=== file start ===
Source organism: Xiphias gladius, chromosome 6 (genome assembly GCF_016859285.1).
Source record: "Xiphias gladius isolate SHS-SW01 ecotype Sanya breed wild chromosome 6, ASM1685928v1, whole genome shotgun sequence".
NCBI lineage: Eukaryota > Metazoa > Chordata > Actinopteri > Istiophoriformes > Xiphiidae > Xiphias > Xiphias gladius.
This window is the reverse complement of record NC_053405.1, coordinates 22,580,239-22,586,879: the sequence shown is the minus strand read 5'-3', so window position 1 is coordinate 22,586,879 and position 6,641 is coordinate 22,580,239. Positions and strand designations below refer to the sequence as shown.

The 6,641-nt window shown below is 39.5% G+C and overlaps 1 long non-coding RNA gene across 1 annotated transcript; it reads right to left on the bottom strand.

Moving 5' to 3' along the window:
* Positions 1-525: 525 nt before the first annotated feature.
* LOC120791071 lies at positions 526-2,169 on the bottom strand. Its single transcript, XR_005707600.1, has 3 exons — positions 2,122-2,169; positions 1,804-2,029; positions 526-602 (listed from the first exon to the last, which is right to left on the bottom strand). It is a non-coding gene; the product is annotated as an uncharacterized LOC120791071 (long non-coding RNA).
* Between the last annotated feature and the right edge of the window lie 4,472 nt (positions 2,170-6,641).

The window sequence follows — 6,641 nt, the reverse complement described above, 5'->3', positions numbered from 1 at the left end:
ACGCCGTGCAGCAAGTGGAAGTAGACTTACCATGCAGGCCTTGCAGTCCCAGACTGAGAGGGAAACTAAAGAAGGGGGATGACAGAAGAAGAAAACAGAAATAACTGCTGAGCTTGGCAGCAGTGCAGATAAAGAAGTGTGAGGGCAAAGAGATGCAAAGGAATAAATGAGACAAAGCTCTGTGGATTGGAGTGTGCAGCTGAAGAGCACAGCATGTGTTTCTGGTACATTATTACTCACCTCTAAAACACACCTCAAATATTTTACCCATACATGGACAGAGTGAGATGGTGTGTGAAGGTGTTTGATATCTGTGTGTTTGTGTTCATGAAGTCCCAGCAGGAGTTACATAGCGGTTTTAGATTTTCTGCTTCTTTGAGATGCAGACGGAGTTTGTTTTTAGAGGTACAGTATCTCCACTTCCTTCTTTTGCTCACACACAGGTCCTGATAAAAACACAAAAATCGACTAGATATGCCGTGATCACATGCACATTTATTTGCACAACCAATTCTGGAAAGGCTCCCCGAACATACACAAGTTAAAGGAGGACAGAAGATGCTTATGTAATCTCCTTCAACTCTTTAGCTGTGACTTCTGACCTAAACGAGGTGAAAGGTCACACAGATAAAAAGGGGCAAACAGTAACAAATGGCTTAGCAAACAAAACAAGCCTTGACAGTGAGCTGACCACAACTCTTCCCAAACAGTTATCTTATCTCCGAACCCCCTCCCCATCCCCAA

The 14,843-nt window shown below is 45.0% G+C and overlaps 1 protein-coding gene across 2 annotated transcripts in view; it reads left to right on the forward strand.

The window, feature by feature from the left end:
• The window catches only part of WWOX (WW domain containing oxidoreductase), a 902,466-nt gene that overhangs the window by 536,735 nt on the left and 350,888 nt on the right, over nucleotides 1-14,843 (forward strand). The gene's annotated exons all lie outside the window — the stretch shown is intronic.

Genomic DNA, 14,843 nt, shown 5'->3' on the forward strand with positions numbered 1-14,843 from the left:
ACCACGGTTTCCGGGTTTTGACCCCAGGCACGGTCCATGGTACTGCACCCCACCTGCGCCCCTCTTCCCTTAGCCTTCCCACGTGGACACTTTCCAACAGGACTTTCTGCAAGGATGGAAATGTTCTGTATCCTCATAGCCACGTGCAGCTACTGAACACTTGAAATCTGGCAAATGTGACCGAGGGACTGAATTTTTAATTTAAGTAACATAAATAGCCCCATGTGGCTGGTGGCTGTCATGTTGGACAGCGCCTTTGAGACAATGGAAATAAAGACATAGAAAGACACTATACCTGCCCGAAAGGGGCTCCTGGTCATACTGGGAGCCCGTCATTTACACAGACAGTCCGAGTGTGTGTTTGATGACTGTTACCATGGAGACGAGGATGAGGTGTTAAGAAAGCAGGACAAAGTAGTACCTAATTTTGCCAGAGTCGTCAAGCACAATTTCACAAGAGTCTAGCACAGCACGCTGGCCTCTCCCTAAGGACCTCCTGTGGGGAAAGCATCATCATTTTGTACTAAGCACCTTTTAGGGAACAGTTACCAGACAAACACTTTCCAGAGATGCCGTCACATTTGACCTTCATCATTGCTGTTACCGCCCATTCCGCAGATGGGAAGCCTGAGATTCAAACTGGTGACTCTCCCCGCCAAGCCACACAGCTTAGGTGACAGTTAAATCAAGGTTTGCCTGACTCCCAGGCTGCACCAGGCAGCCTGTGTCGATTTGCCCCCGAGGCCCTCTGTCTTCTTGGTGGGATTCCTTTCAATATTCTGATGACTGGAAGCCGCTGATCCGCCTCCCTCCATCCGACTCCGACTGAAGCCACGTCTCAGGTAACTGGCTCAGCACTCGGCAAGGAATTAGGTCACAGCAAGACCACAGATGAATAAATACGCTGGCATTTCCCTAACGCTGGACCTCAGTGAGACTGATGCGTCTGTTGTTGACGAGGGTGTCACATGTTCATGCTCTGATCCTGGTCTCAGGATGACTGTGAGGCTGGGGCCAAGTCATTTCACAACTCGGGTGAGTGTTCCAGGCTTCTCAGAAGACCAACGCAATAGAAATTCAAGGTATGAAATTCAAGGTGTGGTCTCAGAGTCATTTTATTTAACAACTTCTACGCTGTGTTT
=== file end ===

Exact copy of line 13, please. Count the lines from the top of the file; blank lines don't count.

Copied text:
The window, feature by feature from the left end: